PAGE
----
The national BSE recovery program, which represented a total federal investment of $312 million, fully did the job it was intended to do. Slaughter levels were restored to comparable levels before May 19. The domestic market was kept moving and feedlots and processors received some relief from severely depressed prices. With the help, support and fairness of those processors, we certainly could have done much better. In my opinion, they did not try hard enough.

We are now in the fall season. Calves are coming off pasture and producers' need for cash to mitigate the effects of the border closure is still urgent. To this end, in his August 17 announcement, the hon. Minister of Agriculture and Agri-Food also advanced disaster assistance to producers under bilateral agreements, with provinces already committing funding for all five elements under the agricultural policy framework. Some provinces signed these bilateral agreements yesterday and producers will be able to apply for assistance within two weeks.

These advances constitute a transition measure until new business risk management programming is fully implemented across Canada. Transition funding will be equal to a portion of a producer's expected payments for this year, when the new Canadian agricultural income stabilization program comes into force.

Just this past Friday, my hon. colleague, the Minister of Agriculture and Agri-Food, announced further assistance for producers through the second installment of $600 million in transition funding. This investment is part of the $1.2 million investment that the Government of Canada announced in June 2002.

This will help producers with immediate needs related to BSE as well as other pressures encountered this year. Cheques will be delivered directly to producers across the country this fall. Payments will be based on a producer's average eligible net sales for the past five years. Payments will not be counted as revenue under the Canadian agricultural income stabilization program.

This direct payment approach is preferred by most producer groups, and it fulfills the Government of Canada's commitment to continue to help the industry with its immediate needs while in transition to the new programming under the agricultural policy framework. I know my colleague the hon. Minister of Agriculture is eager to get the available resources out to farmers as soon as possible.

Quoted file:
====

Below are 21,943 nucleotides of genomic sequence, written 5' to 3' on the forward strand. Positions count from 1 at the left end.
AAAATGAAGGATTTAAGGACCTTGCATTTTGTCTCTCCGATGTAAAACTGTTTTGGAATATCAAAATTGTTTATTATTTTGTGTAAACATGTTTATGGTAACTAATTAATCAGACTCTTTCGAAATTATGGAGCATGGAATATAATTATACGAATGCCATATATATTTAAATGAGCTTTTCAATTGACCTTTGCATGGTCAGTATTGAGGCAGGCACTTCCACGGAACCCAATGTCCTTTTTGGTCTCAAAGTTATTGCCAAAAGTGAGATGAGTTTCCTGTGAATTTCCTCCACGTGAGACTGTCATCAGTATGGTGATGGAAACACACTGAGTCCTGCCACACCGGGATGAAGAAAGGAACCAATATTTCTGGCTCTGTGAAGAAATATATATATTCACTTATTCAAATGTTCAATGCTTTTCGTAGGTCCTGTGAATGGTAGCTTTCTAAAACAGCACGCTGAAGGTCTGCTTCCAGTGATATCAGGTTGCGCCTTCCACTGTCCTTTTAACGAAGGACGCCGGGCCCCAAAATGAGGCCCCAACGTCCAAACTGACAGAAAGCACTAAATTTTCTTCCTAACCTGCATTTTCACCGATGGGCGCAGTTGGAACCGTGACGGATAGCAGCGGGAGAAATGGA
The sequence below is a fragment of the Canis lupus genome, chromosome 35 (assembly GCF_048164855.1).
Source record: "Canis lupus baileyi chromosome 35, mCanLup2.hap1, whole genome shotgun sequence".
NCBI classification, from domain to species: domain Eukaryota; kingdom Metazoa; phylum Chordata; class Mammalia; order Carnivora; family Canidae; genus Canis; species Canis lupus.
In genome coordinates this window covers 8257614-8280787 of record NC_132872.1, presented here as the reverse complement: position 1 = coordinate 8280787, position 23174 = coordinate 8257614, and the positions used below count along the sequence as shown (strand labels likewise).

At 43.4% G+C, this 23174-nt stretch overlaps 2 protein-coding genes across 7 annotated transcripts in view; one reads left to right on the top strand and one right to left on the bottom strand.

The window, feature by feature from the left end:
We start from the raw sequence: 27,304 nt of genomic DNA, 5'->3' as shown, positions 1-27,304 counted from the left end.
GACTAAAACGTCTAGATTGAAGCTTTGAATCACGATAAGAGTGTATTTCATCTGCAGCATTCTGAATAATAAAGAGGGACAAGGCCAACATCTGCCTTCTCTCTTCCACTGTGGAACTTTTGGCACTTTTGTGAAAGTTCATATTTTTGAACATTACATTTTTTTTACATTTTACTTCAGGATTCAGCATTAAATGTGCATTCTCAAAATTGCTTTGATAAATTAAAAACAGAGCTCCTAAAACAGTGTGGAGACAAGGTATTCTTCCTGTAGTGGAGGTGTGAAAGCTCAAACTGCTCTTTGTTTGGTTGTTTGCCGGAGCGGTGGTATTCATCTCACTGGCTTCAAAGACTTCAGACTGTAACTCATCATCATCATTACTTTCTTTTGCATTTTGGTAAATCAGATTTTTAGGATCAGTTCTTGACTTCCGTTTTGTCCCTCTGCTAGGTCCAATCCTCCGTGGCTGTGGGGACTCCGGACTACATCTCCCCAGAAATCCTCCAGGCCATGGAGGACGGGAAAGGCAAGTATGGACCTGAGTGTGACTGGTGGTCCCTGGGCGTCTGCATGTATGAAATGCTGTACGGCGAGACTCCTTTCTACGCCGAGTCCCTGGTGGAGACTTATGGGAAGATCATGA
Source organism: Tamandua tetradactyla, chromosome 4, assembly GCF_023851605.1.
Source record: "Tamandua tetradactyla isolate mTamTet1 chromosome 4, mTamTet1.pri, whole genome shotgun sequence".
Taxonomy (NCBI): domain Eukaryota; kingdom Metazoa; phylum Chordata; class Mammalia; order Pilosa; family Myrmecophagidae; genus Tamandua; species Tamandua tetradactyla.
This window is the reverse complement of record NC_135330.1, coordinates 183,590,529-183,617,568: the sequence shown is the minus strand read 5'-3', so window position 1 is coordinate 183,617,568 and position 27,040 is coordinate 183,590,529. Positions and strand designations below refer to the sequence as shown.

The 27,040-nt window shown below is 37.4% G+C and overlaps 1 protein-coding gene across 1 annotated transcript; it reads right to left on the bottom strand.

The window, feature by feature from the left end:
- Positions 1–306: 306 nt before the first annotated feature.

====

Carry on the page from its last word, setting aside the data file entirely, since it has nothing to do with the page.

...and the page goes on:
Under the business risk management element of the agricultural policy framework, there is a total of $1.1 billion a year in federal dollars available to producers in provinces that have signed the framework implementation agreement. Collectively under the cost sharing agreement, the provinces and the territories will contribute another $700 million. This brings the total investment to $1.8 billion a year. That amounts to a total federal, provincial and territorial investment of some $9 billion over the five years of the framework.

We need to flow these APF funds as soon as possible. What is needed right now is the money, but we continue to work with the industry to assess its needs. The Government of Canada remains committed to doing everything possible to help our cattle producers and our industry manage through this difficult time. We have been working co-operatively with the Canadian beef industry and we will not let up one iota until we have full restoration of the integrated North American market.

I want to thank my neighbour and our friend the agriculture minister and his department because all we have to do is check the records. It is sad to say we are a BSE country. No country has ever gone from BSE to shipping products across the border as quickly as Canada has done and that is because of the good science and the cooperation of our neighbours, the United States.

The United States wants the border open except for a few people who have protectionism along the border. My neighbour, our friend the Minister of Agriculture has worked untiringly, continually on this all summer. He has done such a good job that now U.S. secretary of agriculture Ann Veneman is working to fast track this. Let us hope that comes along well and we can have the border open so we can resume some normal sense of shipping back and forth.

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4:30 p.m.

Canadian Alliance

Kevin Sorenson Crowfoot, AB

Mr. Speaker, I want to thank the member for his presentation on BSE. It was a little disheartening because it was a presentation from a Liberal and was nothing but accolades for the Liberal government and for what it has done. All Canadians still have some major concerns with the border not being completely open. When that border is open and when live cattle are moving across that border, perhaps then we will stand back and give a little more applause. Until then, the majority of Canadians are asking where the government is now.

It was on May 20 that one isolated incident of BSE was found in Canada. The CFIA moved into action. It had the ability to trace and to track, and to show the genetic lines of that animal to prove beyond a shadow of a doubt that it was one isolated incident.

Since that time, we have not seen the government step forward with a strategy to open the border to live cattle. We do appreciate some of the help that has come through the recovery plan and other programs, but we have not seen a strategy with timelines involved showing what the government is doing now to get the border open. We have a process and a protocol for countries that have an outbreak of BSE. Most of these protocols are put in place for countries that have many cases of BSE. We had one isolated incident.